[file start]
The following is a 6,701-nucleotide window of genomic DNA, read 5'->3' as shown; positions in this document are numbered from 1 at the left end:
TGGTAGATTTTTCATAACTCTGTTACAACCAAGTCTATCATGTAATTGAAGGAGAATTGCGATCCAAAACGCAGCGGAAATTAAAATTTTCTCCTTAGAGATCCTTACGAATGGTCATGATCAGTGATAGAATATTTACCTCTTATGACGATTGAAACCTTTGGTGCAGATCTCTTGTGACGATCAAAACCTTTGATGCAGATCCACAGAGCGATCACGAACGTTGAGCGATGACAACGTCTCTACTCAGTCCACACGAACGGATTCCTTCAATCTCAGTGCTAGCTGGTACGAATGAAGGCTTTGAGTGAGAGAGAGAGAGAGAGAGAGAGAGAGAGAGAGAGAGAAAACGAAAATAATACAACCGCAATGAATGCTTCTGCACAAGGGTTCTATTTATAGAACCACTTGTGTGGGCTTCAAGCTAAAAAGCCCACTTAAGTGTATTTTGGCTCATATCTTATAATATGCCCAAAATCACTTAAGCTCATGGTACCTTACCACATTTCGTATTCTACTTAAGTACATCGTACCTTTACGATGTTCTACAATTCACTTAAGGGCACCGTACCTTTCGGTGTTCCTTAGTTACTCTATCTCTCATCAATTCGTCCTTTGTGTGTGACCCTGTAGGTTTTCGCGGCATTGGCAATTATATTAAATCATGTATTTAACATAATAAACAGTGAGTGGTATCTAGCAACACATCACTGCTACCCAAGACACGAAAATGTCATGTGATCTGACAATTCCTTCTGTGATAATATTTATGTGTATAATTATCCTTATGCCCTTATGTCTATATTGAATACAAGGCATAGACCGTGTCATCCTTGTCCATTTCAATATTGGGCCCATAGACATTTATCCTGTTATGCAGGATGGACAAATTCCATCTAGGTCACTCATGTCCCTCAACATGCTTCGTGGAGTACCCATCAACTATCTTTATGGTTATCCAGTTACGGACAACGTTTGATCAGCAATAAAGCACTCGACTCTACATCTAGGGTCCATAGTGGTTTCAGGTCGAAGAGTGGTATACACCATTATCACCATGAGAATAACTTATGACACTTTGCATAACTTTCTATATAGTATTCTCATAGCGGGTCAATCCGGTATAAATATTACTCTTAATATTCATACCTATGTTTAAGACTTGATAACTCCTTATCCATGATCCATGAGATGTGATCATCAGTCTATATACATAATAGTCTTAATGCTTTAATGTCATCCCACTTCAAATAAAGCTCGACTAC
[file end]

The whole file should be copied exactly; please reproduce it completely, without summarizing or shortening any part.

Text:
The following is a 6,701-nucleotide window of genomic DNA, read 5'->3' as shown; positions in this document are numbered from 1 at the left end:
TGGTAGATTTTTCATAACTCTGTTACAACCAAGTCTATCATGTAATTGAAGGAGAATTGCGATCCAAAACGCAGCGGAAATTAAAATTTTCTCCTTAGAGATCCTTACGAATGGTCATGATCAGTGATAGAATATTTACCTCTTATGACGATTGAAACCTTTGGTGCAGATCTCTTGTGACGATCAAAACCTTTGATGCAGATCCACAGAGCGATCACGAACGTTGAGCGATGACAACGTCTCTACTCAGTCCACACGAACGGATTCCTTCAATCTCAGTGCTAGCTGGTACGAATGAAGGCTTTGAGTGAGAGAGAGAGAGAGAGAGAGAGAGAGAGAGAGAGAGAAAACGAAAATAATACAACCGCAATGAATGCTTCTGCACAAGGGTTCTATTTATAGAACCACTTGTGTGGGCTTCAAGCTAAAAAGCCCACTTAAGTGTATTTTGGCTCATATCTTATAATATGCCCAAAATCACTTAAGCTCATGGTACCTTACCACATTTCGTATTCTACTTAAGTACATCGTACCTTTACGATGTTCTACAATTCACTTAAGGGCACCGTACCTTTCGGTGTTCCTTAGTTACTCTATCTCTCATCAATTCGTCCTTTGTGTGTGACCCTGTAGGTTTTCGCGGCATTGGCAATTATATTAAATCATGTATTTAACATAATAAACAGTGAGTGGTATCTAGCAACACATCACTGCTACCCAAGACACGAAAATGTCATGTGATCTGACAATTCCTTCTGTGATAATATTTATGTGTATAATTATCCTTATGCCCTTATGTCTATATTGAATACAAGGCATAGACCGTGTCATCCTTGTCCATTTCAATATTGGGCCCATAGACATTTATCCTGTTATGCAGGATGGACAAATTCCATCTAGGTCACTCATGTCCCTCAACATGCTTCGTGGAGTACCCATCAACTATCTTTATGGTTATCCAGTTACGGACAACGTTTGATCAGCAATAAAGCACTCGACTCTACATCTAGGGTCCATAGTGGTTTCAGGTCGAAGAGTGGTATACACCATTATCACCATGAGAATAACTTATGACACTTTGCATAACTTTCTATATAGTATTCTCATAGCGGGTCAATCCGGTATAAATATTACTCTTAATATTCATACCTATGTTTAAGACTTGATAACTCCTTATCCATGATCCATGAGATGTGATCATCAGTCTATATACATAATAGTCTTAATGCTTTAATGTCATCCCACTTCAAATAAAGCTCGACTAC